Sit on These Three Interesting Facts About Seating
When people are asked on their thoughts about seating, generally, they bring up its functionality. What’s the best thing to do with an empty seat? Sit in it, of course. And if it occupies the room of a messy teenager, it doubles as a clothing and bag dumping receptacle. But believe it or not, seats and the process of designing them is a tested and complicated science. When it comes to textiles in particular, industrial textile manufacturers employ methods that would wow any unsuspecting seat user.
Here are three little known facts about the science of seat composition, and the industries that employ the use of commercial fabric manufacturers for their seats.
There’s nothing quite like going to the movies. With that trademark chill in the air, a bucket of popcorn in your lap and a nice cushy theater chair, it’s no wonder that 62% adults in the U.S. attend the movies each year. As part of their experience, these moviegoers buy those tickets to kick back and munch on their popcorn in comfortable seating, as provided by cost-efficient textile solutions. Imagine if your movie theater had rigid, fold up chairs. If that were the case, most would be waiting for it to show up on Netflix, instead.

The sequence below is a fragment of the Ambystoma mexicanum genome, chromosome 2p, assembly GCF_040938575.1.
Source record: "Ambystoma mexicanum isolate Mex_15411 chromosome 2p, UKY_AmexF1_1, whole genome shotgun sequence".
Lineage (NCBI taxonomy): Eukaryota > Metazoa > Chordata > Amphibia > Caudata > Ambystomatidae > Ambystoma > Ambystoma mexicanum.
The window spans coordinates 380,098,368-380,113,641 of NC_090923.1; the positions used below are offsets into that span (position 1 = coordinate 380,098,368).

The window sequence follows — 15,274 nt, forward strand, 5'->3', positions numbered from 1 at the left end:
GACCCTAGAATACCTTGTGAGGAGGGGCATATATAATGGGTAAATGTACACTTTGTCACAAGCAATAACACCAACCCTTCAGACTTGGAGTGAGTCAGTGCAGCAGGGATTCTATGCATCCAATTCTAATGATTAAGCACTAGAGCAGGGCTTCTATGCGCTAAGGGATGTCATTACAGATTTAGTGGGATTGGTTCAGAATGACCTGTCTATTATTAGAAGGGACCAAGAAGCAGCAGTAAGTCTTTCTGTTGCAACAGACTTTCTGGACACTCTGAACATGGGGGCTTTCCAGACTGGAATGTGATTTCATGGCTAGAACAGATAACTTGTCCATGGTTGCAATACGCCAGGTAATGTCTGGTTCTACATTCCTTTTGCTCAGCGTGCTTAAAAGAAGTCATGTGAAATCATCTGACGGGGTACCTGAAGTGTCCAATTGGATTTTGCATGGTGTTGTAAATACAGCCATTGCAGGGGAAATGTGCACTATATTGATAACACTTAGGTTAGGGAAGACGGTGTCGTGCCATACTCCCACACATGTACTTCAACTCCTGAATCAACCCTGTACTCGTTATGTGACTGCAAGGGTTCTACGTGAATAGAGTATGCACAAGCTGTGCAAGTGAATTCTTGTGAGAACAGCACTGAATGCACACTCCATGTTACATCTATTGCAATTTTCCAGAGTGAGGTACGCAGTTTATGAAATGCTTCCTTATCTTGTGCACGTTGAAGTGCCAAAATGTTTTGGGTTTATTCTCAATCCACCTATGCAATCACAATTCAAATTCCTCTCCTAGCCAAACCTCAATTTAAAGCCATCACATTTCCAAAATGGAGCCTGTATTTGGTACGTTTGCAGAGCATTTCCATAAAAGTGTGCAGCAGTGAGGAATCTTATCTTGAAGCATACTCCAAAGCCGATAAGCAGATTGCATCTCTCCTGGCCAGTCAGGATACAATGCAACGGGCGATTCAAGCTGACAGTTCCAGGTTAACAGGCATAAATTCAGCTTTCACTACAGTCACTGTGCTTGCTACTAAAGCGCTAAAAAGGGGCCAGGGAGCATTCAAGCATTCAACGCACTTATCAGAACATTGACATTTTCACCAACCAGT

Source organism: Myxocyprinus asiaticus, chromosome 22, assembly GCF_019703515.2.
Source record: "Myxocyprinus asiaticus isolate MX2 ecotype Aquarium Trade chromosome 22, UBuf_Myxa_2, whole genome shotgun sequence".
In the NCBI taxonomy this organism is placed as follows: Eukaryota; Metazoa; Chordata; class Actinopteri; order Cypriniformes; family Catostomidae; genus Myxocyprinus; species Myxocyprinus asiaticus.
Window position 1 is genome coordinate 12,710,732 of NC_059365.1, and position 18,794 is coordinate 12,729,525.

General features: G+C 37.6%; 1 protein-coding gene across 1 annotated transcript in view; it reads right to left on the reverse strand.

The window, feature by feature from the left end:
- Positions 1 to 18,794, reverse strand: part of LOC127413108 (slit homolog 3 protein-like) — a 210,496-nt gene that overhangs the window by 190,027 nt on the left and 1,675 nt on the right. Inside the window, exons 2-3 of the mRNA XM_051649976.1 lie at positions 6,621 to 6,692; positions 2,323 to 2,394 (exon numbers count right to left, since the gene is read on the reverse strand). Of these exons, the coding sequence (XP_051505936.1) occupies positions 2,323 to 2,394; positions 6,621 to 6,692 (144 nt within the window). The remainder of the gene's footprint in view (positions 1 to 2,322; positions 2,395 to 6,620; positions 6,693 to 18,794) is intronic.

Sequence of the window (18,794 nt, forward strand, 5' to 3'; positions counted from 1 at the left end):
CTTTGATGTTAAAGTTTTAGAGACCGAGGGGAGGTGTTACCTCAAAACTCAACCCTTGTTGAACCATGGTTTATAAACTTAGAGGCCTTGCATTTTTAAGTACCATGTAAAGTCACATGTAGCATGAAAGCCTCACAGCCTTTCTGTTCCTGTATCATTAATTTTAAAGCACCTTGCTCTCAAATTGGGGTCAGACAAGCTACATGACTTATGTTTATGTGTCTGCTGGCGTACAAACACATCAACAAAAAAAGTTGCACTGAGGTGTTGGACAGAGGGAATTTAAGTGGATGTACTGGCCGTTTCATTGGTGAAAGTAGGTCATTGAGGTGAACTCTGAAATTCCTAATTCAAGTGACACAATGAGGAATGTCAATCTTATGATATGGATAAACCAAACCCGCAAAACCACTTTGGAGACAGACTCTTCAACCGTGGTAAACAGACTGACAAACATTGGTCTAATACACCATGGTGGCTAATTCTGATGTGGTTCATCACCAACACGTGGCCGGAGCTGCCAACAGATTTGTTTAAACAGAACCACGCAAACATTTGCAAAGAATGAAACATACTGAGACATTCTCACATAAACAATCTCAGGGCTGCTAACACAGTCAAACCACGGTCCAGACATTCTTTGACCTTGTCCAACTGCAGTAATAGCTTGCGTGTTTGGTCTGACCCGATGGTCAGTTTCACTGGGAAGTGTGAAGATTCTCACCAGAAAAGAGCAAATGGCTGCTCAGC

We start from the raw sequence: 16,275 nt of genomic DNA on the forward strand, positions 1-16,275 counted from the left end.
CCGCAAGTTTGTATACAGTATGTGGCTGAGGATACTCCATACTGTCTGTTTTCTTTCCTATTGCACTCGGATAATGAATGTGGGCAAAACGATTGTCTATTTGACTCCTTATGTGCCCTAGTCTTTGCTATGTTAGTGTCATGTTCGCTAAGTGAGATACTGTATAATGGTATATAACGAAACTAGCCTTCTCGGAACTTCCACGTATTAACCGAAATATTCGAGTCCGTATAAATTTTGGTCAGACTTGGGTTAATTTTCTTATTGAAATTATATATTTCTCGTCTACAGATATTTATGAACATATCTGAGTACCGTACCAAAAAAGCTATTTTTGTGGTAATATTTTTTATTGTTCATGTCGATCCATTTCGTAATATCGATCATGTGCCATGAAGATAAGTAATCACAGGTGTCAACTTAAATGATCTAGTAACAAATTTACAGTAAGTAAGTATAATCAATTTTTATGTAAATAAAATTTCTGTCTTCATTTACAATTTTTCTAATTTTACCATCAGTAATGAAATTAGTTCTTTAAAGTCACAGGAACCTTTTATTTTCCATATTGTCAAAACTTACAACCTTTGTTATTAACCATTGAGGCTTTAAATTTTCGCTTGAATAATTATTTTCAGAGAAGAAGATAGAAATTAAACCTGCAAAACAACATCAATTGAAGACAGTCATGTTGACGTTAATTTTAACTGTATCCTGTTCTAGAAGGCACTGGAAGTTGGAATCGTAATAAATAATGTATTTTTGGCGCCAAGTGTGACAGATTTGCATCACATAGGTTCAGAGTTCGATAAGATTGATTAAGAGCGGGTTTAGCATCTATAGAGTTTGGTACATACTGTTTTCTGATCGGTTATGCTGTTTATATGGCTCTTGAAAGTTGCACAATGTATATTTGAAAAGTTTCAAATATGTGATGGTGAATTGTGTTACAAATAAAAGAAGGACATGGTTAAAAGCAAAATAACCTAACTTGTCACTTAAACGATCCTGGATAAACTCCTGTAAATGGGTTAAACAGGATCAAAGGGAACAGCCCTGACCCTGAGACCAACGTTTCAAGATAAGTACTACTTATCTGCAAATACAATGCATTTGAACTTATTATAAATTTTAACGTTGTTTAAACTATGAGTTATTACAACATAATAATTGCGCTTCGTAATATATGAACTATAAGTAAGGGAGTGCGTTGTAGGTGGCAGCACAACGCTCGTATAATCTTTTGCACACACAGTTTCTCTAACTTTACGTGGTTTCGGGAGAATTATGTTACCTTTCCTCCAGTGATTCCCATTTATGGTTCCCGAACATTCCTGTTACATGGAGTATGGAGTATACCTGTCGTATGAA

The seats in our cars are for more than just comfort. Rather, automotive fabric suppliers need to ensure that the materials being used are safe as well. Dymetrol, a popular automotive textile, is both light weight and flame retardant. Additionally, the material is comfortable and good for the environment, making it one of the more ideal textile solutions for automobile seats.
With more than 8 million individuals flying each day, the science of airline seating is extremely important to maintain safety regulations and customer satisfaction. For example, the distance between seats is extremely precise. In coach, the seat pitch distance between two seats is always between 31 and 35 inches.